Bank branches continue to close. This is despite many people still preferring to visit their local bank for in-branch services. And while the Financial Conduct Authority (FCA) has guidelines for providing clear and fair communication for banking customers, these may not be fully adhered to (or difficult to implement) during periods of national lockdown. It is imperative to provide digital services to help all sorts of people, from small businesses to vulnerable customers. This applies to communication as much to financial services.
Covid-19 restrictions have acted as a catalyst to hasten the strategy of branch closures by many banks. However, branches have been closing for years driven by the steady demand for digital services that mobile and online platforms offer. British people are choosing digital banking services in droves, with a Finder survey showing “two thirds of banking customers plan to convert fully to a digital bank in the future”. Yet, the same survey reveals that only 12% of British people have fully switched to a digital-only bank. There are people that still need help in making the transition from traditional banking to digital banking.
Communication is the key to digital success
It’s clear the graph is climbing in the direction of digital services. What isn’t so clear is how customers are expected to make the leap from what they know to what they don’t know. Many vulnerable customers are in the grip of debt, especially during Covid-19, and are struggling to manage their everyday finances. Their usual port of call was a face-to-face visit to visit their local bank, which became hard when branches closed during lockdown, and harder still when they closed for good.
Likewise, many small businesses use traditional in-branch services for day-to-day banking. They have been left struggling to manage their businesses, many of which have permanently shut their doors because of the weakened economic climate. What these businesses need is care and advice, which was usually found via human interaction at a bank branch.
The impetus remains that people need guidance from all sorts of financial institutions right now, and being able to provide clear communication is vital for helping them make the transition to digital services.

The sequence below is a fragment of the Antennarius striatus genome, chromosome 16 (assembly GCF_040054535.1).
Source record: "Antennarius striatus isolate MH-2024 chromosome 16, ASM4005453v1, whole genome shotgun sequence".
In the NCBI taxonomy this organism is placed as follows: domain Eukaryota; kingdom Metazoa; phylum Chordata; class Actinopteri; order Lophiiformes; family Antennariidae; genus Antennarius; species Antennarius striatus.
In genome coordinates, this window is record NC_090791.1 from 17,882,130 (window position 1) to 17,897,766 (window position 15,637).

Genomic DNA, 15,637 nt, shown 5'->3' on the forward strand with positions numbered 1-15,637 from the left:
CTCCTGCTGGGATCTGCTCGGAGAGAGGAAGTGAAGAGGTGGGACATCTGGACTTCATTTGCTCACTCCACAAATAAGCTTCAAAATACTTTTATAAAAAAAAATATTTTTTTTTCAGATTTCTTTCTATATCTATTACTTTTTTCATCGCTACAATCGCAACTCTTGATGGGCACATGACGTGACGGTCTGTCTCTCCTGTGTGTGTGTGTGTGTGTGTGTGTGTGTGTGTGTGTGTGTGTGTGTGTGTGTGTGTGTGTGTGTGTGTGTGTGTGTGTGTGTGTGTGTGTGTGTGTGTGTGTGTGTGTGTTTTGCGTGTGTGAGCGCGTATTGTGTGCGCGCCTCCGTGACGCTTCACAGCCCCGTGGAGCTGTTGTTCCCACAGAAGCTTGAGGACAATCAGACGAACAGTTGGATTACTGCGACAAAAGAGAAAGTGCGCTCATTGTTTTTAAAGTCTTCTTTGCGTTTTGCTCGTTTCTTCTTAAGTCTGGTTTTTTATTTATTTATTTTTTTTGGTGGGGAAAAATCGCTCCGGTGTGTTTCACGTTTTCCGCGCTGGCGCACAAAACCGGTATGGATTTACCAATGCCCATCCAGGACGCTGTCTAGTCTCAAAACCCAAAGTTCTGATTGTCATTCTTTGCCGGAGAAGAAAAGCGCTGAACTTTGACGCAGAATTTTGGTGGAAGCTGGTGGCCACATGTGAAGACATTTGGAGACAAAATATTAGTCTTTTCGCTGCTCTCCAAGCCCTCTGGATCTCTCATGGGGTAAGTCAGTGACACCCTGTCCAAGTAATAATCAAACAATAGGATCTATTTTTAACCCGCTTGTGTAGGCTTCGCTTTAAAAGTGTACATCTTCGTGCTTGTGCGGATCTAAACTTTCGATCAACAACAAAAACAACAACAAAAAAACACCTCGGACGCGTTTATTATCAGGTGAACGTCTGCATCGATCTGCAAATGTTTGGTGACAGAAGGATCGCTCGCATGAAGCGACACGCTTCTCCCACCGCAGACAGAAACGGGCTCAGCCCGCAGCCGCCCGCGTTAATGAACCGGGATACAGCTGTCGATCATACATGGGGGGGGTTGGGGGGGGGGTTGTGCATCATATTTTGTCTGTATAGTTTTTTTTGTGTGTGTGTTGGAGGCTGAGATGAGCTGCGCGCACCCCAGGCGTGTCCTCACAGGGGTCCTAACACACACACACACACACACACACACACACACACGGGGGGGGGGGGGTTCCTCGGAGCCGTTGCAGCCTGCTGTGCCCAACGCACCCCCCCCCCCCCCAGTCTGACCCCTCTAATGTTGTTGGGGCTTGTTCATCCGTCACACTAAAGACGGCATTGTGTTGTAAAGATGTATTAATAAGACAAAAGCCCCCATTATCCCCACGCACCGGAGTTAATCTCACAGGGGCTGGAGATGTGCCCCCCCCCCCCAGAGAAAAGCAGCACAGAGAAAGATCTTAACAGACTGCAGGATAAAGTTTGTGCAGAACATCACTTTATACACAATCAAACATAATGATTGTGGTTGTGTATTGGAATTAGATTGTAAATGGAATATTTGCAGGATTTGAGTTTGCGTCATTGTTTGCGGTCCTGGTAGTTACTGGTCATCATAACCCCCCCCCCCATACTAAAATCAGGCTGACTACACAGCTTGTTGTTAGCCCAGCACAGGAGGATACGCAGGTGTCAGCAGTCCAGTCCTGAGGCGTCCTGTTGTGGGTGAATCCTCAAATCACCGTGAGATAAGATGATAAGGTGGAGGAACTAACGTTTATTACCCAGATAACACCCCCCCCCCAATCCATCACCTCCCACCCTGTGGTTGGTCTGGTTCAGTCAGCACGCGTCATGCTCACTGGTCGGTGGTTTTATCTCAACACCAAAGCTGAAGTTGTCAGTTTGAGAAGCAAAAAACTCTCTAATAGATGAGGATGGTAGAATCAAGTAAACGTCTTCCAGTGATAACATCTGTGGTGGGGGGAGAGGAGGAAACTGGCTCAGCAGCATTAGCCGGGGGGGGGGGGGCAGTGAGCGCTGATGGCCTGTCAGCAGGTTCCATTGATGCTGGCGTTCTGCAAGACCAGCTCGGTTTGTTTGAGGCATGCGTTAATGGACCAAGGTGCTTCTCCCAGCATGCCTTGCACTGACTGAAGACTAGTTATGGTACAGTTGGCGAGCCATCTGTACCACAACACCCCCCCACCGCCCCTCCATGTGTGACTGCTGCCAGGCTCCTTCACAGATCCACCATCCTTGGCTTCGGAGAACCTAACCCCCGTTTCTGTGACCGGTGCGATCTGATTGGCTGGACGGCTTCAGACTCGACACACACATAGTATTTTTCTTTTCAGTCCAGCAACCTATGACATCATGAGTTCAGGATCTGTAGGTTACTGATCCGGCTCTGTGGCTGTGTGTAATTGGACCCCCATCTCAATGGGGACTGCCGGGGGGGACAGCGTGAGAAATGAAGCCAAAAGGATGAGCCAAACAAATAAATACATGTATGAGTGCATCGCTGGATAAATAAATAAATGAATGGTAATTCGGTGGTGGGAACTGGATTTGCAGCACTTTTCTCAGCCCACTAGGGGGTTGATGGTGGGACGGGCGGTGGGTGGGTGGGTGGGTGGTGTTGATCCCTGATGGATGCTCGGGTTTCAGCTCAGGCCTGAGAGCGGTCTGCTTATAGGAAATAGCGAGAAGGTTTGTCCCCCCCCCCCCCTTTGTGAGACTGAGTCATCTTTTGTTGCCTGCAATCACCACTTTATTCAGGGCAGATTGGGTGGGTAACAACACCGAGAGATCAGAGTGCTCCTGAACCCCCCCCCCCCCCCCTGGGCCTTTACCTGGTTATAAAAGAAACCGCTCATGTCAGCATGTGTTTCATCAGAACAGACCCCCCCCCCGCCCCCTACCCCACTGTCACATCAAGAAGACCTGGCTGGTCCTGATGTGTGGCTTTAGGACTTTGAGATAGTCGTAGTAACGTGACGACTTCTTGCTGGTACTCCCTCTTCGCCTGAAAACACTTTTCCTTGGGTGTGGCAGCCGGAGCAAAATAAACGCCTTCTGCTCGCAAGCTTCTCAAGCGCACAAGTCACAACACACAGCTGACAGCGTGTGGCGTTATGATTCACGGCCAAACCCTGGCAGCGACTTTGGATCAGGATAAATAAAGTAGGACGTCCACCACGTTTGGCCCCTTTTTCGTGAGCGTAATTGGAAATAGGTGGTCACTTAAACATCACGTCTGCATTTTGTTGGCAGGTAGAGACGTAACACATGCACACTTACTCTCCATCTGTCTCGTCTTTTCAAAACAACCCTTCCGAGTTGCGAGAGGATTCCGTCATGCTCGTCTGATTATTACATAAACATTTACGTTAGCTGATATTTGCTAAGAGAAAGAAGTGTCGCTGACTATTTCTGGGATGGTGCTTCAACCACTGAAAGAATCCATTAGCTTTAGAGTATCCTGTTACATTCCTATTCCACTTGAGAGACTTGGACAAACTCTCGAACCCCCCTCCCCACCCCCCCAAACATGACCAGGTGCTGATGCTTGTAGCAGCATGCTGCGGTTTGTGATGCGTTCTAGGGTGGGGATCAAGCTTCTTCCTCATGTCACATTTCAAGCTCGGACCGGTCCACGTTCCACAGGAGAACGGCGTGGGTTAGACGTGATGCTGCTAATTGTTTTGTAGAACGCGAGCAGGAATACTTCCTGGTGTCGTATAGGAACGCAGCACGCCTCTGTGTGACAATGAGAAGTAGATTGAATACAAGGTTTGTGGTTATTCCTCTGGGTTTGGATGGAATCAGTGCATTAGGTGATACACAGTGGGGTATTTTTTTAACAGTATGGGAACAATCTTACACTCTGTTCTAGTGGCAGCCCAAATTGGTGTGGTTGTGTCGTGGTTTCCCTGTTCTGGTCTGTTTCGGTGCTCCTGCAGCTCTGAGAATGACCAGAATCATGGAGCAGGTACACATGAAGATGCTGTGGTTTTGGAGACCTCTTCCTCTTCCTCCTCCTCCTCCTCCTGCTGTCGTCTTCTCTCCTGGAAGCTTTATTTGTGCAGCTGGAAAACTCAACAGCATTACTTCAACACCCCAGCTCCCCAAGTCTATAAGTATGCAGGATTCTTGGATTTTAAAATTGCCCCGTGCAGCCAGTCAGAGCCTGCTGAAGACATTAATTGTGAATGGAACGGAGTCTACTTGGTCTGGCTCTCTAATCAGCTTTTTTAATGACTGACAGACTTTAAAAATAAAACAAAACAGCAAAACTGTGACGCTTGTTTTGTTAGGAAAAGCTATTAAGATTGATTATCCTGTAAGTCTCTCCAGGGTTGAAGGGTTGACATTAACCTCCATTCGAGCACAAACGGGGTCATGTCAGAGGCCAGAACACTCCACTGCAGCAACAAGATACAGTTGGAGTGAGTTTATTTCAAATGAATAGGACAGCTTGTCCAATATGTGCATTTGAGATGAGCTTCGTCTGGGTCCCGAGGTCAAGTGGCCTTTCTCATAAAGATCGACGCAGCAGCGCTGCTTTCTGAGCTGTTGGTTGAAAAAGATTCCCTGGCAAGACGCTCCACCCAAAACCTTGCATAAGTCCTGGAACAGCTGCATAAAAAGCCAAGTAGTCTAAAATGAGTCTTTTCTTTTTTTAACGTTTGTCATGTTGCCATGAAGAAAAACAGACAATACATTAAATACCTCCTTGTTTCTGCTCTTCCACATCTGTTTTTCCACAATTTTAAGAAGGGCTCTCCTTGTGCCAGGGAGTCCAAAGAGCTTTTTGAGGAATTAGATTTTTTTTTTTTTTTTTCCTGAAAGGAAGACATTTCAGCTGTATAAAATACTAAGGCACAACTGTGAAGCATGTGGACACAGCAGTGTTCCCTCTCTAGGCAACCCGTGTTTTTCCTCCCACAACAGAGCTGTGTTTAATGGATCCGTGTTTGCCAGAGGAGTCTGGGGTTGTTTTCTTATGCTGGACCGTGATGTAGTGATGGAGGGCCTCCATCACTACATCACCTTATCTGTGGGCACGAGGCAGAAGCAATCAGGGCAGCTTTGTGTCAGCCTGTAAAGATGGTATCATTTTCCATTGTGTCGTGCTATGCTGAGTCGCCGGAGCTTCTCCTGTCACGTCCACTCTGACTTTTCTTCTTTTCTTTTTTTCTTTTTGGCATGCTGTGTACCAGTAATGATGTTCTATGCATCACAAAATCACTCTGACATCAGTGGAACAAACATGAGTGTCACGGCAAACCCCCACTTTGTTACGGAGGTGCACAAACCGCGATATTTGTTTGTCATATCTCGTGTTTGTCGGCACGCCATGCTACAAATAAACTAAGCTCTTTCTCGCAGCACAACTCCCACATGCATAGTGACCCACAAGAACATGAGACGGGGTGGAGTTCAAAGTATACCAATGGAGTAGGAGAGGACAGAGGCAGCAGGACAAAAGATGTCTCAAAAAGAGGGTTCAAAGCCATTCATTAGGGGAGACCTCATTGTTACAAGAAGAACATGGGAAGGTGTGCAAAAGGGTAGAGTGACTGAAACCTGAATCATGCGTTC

Help customers navigate to digital services
Here’s what a bank needs to do to comply with standards and guidelines, to ensure customers and relevant stakeholders of a bank branch know what’s happening. There needs to be an announcement of closure at least 12 weeks in advance. They should provide clear information about where to get assistance following the closure (paying particular attention to vulnerable customers that may require additional help). Alternatives should be made clear.
Whether they’re doing a good enough job of this is open to debate, but the tools are available to take care of the above (and the numerous related specifics). Many vulnerable customers and small businesses are hard to identify and hard to contact, but this shouldn’t be an insurmountable obstacle, nor an excuse to sit on your hands.
The right approach is to embrace digital channels and encourage customers to do the same. This means having online communication channels, as well as a robust customer service department, alongside easy-to-use online services for banking, advice, and other financial services.
The impact of branch closures affects many people, but the light at the end of the tunnel is a human approach to providing digital services. We will always need branches, even if they are part of a marketing strategy for your bank, but the importance of a digital future shouldn’t be underestimated.
Photo by Anastasiia Chepinska